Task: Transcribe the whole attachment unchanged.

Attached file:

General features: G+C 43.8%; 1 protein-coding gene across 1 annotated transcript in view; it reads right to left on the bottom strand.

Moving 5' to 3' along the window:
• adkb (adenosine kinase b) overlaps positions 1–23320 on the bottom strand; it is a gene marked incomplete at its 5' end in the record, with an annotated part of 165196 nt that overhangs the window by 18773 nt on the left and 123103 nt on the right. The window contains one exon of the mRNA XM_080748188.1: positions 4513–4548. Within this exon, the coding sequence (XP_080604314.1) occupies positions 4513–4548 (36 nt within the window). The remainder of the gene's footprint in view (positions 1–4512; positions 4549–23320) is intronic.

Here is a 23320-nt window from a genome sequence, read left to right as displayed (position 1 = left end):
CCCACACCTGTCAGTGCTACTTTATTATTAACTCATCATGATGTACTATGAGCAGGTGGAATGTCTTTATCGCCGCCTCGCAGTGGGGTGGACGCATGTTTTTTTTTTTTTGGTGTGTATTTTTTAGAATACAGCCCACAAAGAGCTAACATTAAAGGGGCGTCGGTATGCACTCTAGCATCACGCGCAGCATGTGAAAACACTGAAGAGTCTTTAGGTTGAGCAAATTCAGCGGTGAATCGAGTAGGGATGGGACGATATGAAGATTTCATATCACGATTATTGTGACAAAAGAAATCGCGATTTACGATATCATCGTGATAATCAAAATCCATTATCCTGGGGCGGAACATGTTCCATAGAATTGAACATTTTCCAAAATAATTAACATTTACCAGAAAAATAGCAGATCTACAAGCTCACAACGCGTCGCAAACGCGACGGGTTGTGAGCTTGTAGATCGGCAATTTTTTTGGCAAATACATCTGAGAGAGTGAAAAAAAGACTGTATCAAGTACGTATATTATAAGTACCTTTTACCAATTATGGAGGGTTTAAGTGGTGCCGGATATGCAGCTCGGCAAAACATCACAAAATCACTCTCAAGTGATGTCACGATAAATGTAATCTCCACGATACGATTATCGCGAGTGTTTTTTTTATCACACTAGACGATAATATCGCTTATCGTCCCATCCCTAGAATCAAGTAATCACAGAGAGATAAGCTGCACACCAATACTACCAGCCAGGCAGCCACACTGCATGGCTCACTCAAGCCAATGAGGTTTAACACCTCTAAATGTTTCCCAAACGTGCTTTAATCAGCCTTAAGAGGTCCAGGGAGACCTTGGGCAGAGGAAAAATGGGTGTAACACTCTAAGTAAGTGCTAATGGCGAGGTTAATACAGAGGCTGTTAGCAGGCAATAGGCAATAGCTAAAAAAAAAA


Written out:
General features: G+C 43.8%; 1 protein-coding gene across 1 annotated transcript in view; it reads right to left on the bottom strand.

Moving 5' to 3' along the window:
• adkb (adenosine kinase b) overlaps positions 1–23320 on the bottom strand; it is a gene marked incomplete at its 5' end in the record, with an annotated part of 165196 nt that overhangs the window by 18773 nt on the left and 123103 nt on the right. The window contains one exon of the mRNA XM_080748188.1: positions 4513–4548. Within this exon, the coding sequence (XP_080604314.1) occupies positions 4513–4548 (36 nt within the window). The remainder of the gene's footprint in view (positions 1–4512; positions 4549–23320) is intronic.

Here is a 23320-nt window from a genome sequence, read left to right as displayed (position 1 = left end):
CCCACACCTGTCAGTGCTACTTTATTATTAACTCATCATGATGTACTATGAGCAGGTGGAATGTCTTTATCGCCGCCTCGCAGTGGGGTGGACGCATGTTTTTTTTTTTTTGGTGTGTATTTTTTAGAATACAGCCCACAAAGAGCTAACATTAAAGGGGCGTCGGTATGCACTCTAGCATCACGCGCAGCATGTGAAAACACTGAAGAGTCTTTAGGTTGAGCAAATTCAGCGGTGAATCGAGTAGGGATGGGACGATATGAAGATTTCATATCACGATTATTGTGACAAAAGAAATCGCGATTTACGATATCATCGTGATAATCAAAATCCATTATCCTGGGGCGGAACATGTTCCATAGAATTGAACATTTTCCAAAATAATTAACATTTACCAGAAAAATAGCAGATCTACAAGCTCACAACGCGTCGCAAACGCGACGGGTTGTGAGCTTGTAGATCGGCAATTTTTTTGGCAAATACATCTGAGAGAGTGAAAAAAAGACTGTATCAAGTACGTATATTATAAGTACCTTTTACCAATTATGGAGGGTTTAAGTGGTGCCGGATATGCAGCTCGGCAAAACATCACAAAATCACTCTCAAGTGATGTCACGATAAATGTAATCTCCACGATACGATTATCGCGAGTGTTTTTTTTATCACACTAGACGATAATATCGCTTATCGTCCCATCCCTAGAATCAAGTAATCACAGAGAGATAAGCTGCACACCAATACTACCAGCCAGGCAGCCACACTGCATGGCTCACTCAAGCCAATGAGGTTTAACACCTCTAAATGTTTCCCAAACGTGCTTTAATCAGCCTTAAGAGGTCCAGGGAGACCTTGGGCAGAGGAAAAATGGGTGTAACACTCTAAGTAAGTGCTAATGGCGAGGTTAATACAGAGGCTGTTAGCAGGCAATAGGCAATAGCTAAAAAAAAAA